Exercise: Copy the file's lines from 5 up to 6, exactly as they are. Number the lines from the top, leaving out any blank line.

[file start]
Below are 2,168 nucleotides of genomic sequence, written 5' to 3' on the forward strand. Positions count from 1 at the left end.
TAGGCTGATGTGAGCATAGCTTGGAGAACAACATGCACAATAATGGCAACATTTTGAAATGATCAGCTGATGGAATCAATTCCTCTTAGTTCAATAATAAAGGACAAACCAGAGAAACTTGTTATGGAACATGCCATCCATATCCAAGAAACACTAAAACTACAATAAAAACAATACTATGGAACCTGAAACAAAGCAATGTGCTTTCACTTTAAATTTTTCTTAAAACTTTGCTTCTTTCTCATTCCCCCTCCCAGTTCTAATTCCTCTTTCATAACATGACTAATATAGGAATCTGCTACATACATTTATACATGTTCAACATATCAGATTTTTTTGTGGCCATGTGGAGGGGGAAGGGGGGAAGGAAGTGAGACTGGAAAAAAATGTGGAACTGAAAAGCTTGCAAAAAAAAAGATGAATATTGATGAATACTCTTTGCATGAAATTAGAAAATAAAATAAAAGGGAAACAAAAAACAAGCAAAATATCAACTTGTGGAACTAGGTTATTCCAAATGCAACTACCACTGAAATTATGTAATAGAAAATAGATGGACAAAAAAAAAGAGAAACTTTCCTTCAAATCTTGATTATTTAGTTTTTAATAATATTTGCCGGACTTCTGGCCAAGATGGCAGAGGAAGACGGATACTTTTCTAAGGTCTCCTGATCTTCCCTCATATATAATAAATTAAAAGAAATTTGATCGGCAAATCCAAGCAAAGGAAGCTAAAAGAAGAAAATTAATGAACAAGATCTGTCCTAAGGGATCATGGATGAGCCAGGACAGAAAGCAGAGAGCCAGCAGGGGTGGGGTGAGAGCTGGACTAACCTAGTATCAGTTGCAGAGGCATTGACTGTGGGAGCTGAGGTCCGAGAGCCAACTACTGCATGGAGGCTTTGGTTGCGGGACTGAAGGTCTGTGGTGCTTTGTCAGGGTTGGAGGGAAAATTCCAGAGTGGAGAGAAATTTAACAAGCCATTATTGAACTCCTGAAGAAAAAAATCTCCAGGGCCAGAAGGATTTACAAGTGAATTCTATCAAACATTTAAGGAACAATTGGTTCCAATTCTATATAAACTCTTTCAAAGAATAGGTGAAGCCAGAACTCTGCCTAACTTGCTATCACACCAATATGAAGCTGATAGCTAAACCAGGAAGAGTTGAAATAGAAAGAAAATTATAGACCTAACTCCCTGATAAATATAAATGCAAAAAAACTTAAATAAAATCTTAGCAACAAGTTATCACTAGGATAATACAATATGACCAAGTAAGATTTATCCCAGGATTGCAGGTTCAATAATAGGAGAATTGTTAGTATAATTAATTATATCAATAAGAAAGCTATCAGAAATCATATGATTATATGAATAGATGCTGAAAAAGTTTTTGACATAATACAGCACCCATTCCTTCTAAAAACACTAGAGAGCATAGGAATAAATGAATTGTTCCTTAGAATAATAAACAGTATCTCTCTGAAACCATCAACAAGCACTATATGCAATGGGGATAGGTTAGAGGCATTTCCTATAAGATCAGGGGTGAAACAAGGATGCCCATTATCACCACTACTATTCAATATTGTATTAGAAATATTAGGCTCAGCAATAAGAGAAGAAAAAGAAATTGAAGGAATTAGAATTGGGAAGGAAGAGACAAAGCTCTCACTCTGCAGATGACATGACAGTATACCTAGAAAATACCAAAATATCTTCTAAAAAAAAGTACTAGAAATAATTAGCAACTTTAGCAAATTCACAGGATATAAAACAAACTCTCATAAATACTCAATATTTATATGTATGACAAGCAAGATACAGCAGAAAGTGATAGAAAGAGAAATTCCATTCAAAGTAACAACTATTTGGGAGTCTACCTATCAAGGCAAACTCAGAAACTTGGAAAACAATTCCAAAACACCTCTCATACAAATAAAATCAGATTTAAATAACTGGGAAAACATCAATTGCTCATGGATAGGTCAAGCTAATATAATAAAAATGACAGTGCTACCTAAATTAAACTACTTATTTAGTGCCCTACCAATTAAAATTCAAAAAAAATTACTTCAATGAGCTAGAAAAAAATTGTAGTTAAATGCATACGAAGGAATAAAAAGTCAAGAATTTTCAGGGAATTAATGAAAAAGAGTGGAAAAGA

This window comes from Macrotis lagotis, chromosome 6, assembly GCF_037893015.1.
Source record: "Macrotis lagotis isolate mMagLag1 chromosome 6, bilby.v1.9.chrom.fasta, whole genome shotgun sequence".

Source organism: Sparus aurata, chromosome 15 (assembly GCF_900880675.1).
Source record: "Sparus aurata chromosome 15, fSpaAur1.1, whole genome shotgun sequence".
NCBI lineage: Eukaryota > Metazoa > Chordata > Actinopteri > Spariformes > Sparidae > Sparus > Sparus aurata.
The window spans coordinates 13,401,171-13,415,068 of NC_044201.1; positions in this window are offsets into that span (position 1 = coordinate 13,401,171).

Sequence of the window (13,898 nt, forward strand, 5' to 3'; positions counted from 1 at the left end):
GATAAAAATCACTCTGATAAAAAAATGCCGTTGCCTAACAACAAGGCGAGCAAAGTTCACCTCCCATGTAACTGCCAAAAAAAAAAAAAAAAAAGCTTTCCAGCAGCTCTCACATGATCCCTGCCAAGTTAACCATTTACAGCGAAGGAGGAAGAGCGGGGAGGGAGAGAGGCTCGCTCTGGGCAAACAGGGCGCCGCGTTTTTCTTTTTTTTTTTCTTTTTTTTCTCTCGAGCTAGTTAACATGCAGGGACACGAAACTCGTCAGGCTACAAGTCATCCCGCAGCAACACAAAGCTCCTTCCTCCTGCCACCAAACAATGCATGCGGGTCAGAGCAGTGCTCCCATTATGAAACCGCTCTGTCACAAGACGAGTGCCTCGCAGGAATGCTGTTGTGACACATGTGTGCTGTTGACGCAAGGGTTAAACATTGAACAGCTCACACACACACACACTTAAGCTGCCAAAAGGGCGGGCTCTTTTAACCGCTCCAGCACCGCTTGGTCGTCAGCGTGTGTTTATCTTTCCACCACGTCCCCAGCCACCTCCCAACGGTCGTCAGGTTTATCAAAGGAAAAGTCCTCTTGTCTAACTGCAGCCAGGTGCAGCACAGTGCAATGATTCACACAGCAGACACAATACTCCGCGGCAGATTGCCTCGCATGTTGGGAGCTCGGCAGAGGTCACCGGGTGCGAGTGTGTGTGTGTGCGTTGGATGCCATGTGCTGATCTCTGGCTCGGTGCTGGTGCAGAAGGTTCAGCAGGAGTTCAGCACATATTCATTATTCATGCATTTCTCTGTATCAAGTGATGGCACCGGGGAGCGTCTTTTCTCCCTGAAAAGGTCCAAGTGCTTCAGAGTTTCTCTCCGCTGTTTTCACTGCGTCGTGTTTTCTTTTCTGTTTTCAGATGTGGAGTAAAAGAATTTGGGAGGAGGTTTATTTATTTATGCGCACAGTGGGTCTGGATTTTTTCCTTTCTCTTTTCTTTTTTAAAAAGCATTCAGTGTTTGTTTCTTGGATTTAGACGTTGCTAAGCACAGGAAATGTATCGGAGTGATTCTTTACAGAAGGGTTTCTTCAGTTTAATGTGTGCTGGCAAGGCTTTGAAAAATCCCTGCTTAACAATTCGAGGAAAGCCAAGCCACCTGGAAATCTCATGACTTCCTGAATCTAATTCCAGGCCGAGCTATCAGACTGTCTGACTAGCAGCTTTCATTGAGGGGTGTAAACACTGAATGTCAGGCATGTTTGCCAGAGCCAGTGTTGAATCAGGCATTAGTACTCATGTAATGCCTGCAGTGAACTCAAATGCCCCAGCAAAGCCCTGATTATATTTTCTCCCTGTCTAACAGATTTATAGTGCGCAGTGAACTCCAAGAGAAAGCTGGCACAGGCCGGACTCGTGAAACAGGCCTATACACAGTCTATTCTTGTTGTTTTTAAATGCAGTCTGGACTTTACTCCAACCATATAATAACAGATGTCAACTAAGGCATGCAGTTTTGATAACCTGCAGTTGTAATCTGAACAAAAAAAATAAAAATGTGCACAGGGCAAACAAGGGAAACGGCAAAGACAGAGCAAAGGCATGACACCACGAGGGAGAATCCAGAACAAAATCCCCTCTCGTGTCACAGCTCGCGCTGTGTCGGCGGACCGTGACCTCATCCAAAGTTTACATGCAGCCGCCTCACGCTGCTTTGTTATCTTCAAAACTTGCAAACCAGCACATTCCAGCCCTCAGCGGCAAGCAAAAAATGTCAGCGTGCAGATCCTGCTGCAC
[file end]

Source organism: Sparus aurata, chromosome 15 (assembly GCF_900880675.1).
Source record: "Sparus aurata chromosome 15, fSpaAur1.1, whole genome shotgun sequence".